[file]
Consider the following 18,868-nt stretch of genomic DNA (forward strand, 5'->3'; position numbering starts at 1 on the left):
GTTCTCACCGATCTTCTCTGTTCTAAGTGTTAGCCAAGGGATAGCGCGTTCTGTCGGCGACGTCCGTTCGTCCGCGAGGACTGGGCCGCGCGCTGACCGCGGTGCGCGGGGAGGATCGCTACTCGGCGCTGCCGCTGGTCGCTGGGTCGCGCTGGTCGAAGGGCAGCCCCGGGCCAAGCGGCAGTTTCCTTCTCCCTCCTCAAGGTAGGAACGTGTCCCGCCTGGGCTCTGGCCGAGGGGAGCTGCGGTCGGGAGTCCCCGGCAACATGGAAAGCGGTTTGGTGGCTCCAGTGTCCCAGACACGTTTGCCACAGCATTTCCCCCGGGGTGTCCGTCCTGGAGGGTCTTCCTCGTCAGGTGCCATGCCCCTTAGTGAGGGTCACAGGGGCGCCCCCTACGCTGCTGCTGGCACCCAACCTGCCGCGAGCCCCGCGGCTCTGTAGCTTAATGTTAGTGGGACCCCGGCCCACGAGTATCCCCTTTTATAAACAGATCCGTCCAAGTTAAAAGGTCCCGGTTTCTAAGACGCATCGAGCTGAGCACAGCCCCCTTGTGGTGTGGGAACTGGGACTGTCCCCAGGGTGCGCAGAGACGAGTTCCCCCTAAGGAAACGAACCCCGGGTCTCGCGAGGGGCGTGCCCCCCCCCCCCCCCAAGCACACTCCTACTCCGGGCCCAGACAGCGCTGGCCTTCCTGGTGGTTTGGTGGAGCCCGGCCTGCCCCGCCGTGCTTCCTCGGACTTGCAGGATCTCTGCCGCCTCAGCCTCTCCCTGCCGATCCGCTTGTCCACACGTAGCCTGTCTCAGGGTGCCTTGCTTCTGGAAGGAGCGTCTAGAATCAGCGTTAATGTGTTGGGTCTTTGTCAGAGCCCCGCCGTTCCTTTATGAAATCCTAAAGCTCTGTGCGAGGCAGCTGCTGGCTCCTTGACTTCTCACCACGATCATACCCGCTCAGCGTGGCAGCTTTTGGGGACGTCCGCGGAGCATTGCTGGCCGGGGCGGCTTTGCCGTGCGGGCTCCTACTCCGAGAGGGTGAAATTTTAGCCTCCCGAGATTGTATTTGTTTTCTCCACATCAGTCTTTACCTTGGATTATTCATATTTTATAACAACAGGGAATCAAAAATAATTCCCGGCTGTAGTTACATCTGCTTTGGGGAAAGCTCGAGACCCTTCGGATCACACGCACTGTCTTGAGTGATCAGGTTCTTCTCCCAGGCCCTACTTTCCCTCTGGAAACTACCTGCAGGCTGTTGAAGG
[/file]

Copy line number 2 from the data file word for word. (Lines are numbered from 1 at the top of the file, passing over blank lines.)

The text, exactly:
GTTCTCACCGATCTTCTCTGTTCTAAGTGTTAGCCAAGGGATAGCGCGTTCTGTCGGCGACGTCCGTTCGTCCGCGAGGACTGGGCCGCGCGCTGACCGCGGTGCGCGGGGAGGATCGCTACTCGGCGCTGCCGCTGGTCGCTGGGTCGCGCTGGTCGAAGGGCAGCCCCGGGCCAAGCGGCAGTTTCCTTCTCCCTCCTCAAGGTAGGAACGTGTCCCGCCTGGGCTCTGGCCGAGGGGAGCTGCGGTCGGGAGTCCCCGGCAACATGGAAAGCGGTTTGGTGGCTCCAGTGTCCCAGACACGTTTGCCACAGCATTTCCCCCGGGGTGTCCGTCCTGGAGGGTCTTCCTCGTCAGGTGCCATGCCCCTTAGTGAGGGTCACAGGGGCGCCCCCTACGCTGCTGCTGGCACCCAACCTGCCGCGAGCCCCGCGGCTCTGTAGCTTAATGTTAGTGGGACCCCGGCCCACGAGTATCCCCTTTTATAAACAGATCCGTCCAAGTTAAAAGGTCCCGGTTTCTAAGACGCATCGAGCTGAGCACAGCCCCCTTGTGGTGTGGGAACTGGGACTGTCCCCAGGGTGCGCAGAGACGAGTTCCCCCTAAGGAAACGAACCCCGGGTCTCGCGAGGGGCGTGCCCCCCCCCCCCCCCAAGCACACTCCTACTCCGGGCCCAGACAGCGCTGGCCTTCCTGGTGGTTTGGTGGAGCCCGGCCTGCCCCGCCGTGCTTCCTCGGACTTGCAGGATCTCTGCCGCCTCAGCCTCTCCCTGCCGATCCGCTTGTCCACACGTAGCCTGTCTCAGGGTGCCTTGCTTCTGGAAGGAGCGTCTAGAATCAGCGTTAATGTGTTGGGTCTTTGTCAGAGCCCCGCCGTTCCTTTATGAAATCCTAAAGCTCTGTGCGAGGCAGCTGCTGGCTCCTTGACTTCTCACCACGATCATACCCGCTCAGCGTGGCAGCTTTTGGGGACGTCCGCGGAGCATTGCTGGCCGGGGCGGCTTTGCCGTGCGGGCTCCTACTCCGAGAGGGTGAAATTTTAGCCTCCCGAGATTGTATTTGTTTTCTCCACATCAGTCTTTACCTTGGATTATTCATATTTTATAACAACAGGGAATCAAAAATAATTCCCGGCTGTAGTTACATCTGCTTTGGGGAAAGCTCGAGACCCTTCGGATCACACGCACTGTCTTGAGTGATCAGGTTCTTCTCCCAGGCCCTACTTTCCCTCTGGAAACTACCTGCAGGCTGTTGAAGG